(This was published in the August issue of Leawood Lifestyle magazine.)
Every time I step into a school cafeteria (which is easily 100 times a year) the acrid smells of sour milk, baked mystery meat, and bleachy cleansers swirl into an unpleasant olfactory gumbo that assaults my brain’s limbic system, somewhere near the hippocampus. That’s the spot where smells trigger memories.
Instantly I’m hurled back to third grade. I’m sitting at the lunch table nibbling on a crumby peanut butter sandwich and an apple, while my friend Steve inhales a “real” lunch of potato chips, a Ho-ho, and a can of Cragmont Lemon-lime soda wrapped in foil. His mother must really love him.
Over in the corner stands George the janitor standing ready with his mop and bucket and a box of sawdust, just in case one of those nervous stomachs decides to heave back its lunch.
Ahh…the smells of school send my mind reeling. Each room and each hallway prompts its own cascade of memories.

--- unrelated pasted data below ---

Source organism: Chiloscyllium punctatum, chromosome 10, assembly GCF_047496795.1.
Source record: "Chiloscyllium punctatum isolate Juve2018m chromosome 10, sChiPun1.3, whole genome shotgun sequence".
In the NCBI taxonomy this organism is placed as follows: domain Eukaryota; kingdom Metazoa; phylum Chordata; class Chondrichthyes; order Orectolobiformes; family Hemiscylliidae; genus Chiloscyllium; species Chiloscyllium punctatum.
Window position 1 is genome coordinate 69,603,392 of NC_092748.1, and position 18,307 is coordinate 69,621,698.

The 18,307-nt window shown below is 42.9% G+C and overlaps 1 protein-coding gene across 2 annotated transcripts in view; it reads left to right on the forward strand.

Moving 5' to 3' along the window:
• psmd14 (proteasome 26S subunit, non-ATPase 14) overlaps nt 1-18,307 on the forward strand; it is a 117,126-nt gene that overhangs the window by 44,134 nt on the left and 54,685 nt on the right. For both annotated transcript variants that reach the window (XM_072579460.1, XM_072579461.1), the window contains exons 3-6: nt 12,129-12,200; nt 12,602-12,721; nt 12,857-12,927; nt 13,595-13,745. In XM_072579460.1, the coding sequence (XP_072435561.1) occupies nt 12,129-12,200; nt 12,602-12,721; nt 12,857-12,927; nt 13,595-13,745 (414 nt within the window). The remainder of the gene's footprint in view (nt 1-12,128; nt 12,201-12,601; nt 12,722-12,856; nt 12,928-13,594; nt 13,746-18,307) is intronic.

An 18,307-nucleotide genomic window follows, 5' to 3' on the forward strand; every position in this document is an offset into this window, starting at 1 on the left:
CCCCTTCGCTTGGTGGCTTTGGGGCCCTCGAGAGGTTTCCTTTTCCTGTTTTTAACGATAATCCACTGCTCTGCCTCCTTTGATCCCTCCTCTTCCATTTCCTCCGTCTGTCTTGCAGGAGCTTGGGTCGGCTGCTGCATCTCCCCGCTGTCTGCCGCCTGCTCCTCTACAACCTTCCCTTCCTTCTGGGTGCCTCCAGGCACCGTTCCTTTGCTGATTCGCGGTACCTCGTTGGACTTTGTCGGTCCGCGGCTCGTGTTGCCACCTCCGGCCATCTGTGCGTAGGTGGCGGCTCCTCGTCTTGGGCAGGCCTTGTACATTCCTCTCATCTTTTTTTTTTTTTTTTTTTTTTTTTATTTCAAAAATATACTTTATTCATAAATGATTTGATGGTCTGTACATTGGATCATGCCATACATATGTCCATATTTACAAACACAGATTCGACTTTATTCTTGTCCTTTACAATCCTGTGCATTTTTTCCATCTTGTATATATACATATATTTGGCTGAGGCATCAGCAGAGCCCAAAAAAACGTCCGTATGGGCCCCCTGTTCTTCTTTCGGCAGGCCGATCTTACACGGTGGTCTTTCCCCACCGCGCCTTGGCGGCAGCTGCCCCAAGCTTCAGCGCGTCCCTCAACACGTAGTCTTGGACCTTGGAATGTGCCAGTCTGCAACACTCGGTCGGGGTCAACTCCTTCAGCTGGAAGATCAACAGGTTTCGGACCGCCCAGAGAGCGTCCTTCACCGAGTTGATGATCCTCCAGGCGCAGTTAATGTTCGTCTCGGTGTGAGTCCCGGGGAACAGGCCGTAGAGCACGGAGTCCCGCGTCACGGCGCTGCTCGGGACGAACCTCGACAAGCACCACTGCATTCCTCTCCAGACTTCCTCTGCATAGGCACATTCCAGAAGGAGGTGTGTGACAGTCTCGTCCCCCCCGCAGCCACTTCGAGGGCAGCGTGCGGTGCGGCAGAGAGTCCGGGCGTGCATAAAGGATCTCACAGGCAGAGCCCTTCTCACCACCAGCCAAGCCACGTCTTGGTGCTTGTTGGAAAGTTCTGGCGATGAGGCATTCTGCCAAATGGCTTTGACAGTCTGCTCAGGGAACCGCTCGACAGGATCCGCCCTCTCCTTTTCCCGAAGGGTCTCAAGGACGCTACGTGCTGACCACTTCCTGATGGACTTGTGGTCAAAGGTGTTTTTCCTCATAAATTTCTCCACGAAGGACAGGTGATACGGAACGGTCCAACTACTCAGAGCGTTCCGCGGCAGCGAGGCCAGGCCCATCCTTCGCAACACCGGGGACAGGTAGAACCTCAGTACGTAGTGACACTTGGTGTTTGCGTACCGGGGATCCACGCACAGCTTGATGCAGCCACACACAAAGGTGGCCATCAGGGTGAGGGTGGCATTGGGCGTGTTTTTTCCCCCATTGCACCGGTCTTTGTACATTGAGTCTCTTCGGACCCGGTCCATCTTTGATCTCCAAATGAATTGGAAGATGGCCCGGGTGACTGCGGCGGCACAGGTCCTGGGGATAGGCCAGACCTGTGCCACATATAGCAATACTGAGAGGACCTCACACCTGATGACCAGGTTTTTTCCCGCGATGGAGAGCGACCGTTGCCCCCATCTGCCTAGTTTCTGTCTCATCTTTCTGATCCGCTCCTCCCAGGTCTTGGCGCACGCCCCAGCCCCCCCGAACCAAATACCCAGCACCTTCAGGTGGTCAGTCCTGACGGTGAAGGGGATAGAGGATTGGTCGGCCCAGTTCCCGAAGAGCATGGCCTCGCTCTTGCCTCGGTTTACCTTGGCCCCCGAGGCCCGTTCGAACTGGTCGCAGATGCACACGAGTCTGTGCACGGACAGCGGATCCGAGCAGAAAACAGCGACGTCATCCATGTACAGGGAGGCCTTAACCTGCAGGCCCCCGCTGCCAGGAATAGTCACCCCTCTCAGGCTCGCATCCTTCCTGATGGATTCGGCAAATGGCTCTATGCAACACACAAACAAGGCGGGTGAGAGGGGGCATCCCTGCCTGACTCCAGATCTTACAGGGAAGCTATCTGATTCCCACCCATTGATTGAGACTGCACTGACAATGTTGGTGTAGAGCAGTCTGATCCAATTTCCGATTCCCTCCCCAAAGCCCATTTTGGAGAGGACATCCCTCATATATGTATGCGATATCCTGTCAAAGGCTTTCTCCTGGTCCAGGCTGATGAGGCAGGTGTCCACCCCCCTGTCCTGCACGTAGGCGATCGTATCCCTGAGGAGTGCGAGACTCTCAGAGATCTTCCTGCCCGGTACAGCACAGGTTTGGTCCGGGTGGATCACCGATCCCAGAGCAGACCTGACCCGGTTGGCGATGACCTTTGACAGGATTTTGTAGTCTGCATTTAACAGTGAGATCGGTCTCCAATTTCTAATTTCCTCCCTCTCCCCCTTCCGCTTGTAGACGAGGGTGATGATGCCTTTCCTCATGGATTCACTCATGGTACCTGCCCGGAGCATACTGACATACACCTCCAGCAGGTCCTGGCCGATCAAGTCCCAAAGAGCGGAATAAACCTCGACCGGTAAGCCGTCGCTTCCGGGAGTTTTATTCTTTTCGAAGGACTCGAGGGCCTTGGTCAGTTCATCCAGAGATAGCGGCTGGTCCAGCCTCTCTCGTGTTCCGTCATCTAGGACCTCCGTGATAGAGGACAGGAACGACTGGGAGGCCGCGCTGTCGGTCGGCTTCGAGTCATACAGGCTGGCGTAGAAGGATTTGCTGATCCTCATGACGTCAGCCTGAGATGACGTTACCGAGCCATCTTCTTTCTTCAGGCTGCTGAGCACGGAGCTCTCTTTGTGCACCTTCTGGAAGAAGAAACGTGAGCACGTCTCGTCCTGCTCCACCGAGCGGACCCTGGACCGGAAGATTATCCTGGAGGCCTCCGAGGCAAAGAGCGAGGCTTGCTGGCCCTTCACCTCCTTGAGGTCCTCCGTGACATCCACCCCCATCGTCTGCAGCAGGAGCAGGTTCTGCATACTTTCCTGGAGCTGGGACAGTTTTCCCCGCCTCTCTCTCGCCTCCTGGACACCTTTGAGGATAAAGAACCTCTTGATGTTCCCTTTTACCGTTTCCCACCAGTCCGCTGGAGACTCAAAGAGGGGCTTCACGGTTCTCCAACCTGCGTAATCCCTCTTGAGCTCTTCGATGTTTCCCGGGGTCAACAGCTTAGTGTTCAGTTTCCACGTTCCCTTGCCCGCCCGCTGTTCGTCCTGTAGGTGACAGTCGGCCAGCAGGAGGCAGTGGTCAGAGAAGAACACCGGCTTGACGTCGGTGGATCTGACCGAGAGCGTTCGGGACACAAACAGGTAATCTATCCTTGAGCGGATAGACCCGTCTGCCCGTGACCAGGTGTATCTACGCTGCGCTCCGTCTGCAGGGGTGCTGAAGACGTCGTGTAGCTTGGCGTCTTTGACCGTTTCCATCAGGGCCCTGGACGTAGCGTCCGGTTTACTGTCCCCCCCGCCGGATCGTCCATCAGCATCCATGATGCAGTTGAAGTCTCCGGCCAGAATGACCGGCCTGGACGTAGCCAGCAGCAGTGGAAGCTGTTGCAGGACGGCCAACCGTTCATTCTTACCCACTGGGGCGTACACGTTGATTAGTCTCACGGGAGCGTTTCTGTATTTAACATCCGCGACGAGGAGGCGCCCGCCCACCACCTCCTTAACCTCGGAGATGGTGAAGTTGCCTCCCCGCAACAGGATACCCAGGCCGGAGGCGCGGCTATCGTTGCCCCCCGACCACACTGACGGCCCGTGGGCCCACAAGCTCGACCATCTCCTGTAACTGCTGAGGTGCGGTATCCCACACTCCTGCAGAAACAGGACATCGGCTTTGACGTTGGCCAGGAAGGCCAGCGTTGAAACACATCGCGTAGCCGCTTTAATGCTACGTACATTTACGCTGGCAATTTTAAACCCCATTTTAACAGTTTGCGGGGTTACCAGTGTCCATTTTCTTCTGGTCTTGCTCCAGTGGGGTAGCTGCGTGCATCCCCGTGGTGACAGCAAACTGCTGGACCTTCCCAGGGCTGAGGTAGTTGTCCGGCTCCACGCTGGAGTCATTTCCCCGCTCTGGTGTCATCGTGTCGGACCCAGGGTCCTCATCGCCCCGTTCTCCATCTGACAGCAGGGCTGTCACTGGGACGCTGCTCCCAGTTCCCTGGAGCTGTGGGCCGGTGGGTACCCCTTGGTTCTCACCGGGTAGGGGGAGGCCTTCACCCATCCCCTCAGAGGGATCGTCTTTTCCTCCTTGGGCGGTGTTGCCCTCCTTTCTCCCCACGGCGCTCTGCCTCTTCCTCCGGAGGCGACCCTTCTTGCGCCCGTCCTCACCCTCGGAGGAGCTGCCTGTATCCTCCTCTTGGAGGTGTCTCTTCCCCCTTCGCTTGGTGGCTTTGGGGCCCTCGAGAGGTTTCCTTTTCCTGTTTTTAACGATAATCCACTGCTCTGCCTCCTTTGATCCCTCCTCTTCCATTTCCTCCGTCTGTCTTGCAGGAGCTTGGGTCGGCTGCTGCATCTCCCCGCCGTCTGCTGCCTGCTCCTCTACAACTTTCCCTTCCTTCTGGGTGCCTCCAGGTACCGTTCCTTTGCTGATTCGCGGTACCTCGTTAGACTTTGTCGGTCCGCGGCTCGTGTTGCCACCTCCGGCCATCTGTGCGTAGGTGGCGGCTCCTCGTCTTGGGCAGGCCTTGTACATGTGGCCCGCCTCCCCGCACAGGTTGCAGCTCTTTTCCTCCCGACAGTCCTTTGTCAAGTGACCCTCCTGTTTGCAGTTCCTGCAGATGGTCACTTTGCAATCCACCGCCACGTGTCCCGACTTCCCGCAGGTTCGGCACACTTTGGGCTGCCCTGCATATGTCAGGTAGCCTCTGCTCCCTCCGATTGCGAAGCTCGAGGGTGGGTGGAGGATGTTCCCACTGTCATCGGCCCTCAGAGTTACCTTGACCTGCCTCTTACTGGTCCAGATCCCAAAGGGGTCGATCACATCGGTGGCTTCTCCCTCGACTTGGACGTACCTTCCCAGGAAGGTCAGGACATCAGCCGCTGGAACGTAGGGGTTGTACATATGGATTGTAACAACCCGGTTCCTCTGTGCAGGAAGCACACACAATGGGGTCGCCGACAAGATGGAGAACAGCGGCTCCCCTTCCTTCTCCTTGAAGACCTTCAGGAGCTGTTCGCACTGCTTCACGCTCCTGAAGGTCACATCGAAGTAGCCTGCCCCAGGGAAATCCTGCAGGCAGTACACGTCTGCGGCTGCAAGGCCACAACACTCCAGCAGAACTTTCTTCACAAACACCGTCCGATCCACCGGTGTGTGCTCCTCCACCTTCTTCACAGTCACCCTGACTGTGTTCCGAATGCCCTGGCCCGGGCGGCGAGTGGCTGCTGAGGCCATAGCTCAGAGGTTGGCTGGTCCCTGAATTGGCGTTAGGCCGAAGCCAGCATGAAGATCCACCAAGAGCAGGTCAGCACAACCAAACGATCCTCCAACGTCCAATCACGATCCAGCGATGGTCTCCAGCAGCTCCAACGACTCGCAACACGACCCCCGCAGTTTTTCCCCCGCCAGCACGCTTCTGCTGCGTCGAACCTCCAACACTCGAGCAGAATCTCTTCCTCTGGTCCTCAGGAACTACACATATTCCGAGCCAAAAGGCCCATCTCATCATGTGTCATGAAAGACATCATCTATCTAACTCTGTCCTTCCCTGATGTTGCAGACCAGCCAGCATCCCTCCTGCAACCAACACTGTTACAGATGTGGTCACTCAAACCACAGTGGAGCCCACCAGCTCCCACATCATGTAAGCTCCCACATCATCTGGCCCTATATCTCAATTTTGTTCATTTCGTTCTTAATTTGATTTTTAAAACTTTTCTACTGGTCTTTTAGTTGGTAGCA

Over in the dank and musty gym – the woody smell of the fl oor mixed with rubber and leather and perspiration-soaked cotton reminds me of the single glorious victory we had in five years of elementary and middle school basketball.
In the kindergarten room, the distinctive aroma of Play-Doh, and Elmer’s glue, and the dusty scent of construction paper takes me back to a time when I was five, and my classmates and I sat with our eyes riveted to a tiny black-and-white television screen as we watched Apollo 14 splash safely back to earth.
And in early afternoon, in almost every classroom, nostrils are shocked to attention by the unique clammy bouquet of a gaggle of sweaty students fresh from recess. I’d like to bottle that scent and market it to retired teachers as “Eau de Playground.”
And then there are memories that trigger smells, like purple-inked hand-outs duplicated on ditto machines. Cool and still slightly damp as they come off the silver cylinder – there wasn’t a kid in my class who didn’t kill a few brain cells sniffing that irresistible chemical odor.
But the most hope-filled smells of all come from the supply aisles at the back-to-school sales.
Every August I’d joyfully inhale a stack of brand new school supplies that held infinite promise. There’s nothing that reeks of hope as an unmarked Big Chief tablet and an unblemished Trapper Keeper, or a freshly sharpened #2 pencil and a soft pink eraser. I’d cram what could fi t into a sweet chemical-smelling plastic pencil bag with a zipper that still worked.
The smell of school is in the air. Think of the possibilities!